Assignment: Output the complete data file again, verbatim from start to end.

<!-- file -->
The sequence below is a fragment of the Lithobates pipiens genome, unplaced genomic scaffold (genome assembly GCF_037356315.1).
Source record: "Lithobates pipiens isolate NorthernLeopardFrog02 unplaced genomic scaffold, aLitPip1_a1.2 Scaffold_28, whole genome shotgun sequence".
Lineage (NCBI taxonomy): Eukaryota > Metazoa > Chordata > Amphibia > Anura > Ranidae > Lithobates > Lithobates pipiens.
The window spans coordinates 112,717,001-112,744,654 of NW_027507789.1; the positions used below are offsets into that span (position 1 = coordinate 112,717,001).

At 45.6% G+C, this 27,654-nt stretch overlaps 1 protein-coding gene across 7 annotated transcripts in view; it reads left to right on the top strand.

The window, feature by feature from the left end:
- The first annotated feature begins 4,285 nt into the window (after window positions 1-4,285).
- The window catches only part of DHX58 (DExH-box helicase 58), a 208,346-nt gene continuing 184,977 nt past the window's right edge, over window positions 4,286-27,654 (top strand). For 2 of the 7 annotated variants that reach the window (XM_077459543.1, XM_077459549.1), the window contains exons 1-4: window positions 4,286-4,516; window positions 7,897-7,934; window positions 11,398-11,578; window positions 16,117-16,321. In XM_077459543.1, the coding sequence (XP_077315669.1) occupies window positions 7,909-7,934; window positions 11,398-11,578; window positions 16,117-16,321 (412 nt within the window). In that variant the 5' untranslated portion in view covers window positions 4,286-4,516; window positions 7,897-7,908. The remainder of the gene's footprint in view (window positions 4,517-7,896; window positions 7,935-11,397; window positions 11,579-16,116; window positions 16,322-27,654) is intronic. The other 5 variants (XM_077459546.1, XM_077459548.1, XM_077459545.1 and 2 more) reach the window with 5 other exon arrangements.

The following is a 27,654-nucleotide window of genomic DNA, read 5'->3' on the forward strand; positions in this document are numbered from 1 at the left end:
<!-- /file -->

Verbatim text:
The sequence below is a fragment of the Lithobates pipiens genome, unplaced genomic scaffold (genome assembly GCF_037356315.1).
Source record: "Lithobates pipiens isolate NorthernLeopardFrog02 unplaced genomic scaffold, aLitPip1_a1.2 Scaffold_28, whole genome shotgun sequence".
Lineage (NCBI taxonomy): Eukaryota > Metazoa > Chordata > Amphibia > Anura > Ranidae > Lithobates > Lithobates pipiens.
The window spans coordinates 112,717,001-112,744,654 of NW_027507789.1; the positions used below are offsets into that span (position 1 = coordinate 112,717,001).

At 45.6% G+C, this 27,654-nt stretch overlaps 1 protein-coding gene across 7 annotated transcripts in view; it reads left to right on the top strand.

The window, feature by feature from the left end:
- The first annotated feature begins 4,285 nt into the window (after window positions 1-4,285).
- The window catches only part of DHX58 (DExH-box helicase 58), a 208,346-nt gene continuing 184,977 nt past the window's right edge, over window positions 4,286-27,654 (top strand). For 2 of the 7 annotated variants that reach the window (XM_077459543.1, XM_077459549.1), the window contains exons 1-4: window positions 4,286-4,516; window positions 7,897-7,934; window positions 11,398-11,578; window positions 16,117-16,321. In XM_077459543.1, the coding sequence (XP_077315669.1) occupies window positions 7,909-7,934; window positions 11,398-11,578; window positions 16,117-16,321 (412 nt within the window). In that variant the 5' untranslated portion in view covers window positions 4,286-4,516; window positions 7,897-7,908. The remainder of the gene's footprint in view (window positions 4,517-7,896; window positions 7,935-11,397; window positions 11,579-16,116; window positions 16,322-27,654) is intronic. The other 5 variants (XM_077459546.1, XM_077459548.1, XM_077459545.1 and 2 more) reach the window with 5 other exon arrangements.

The following is a 27,654-nucleotide window of genomic DNA, read 5'->3' on the forward strand; positions in this document are numbered from 1 at the left end: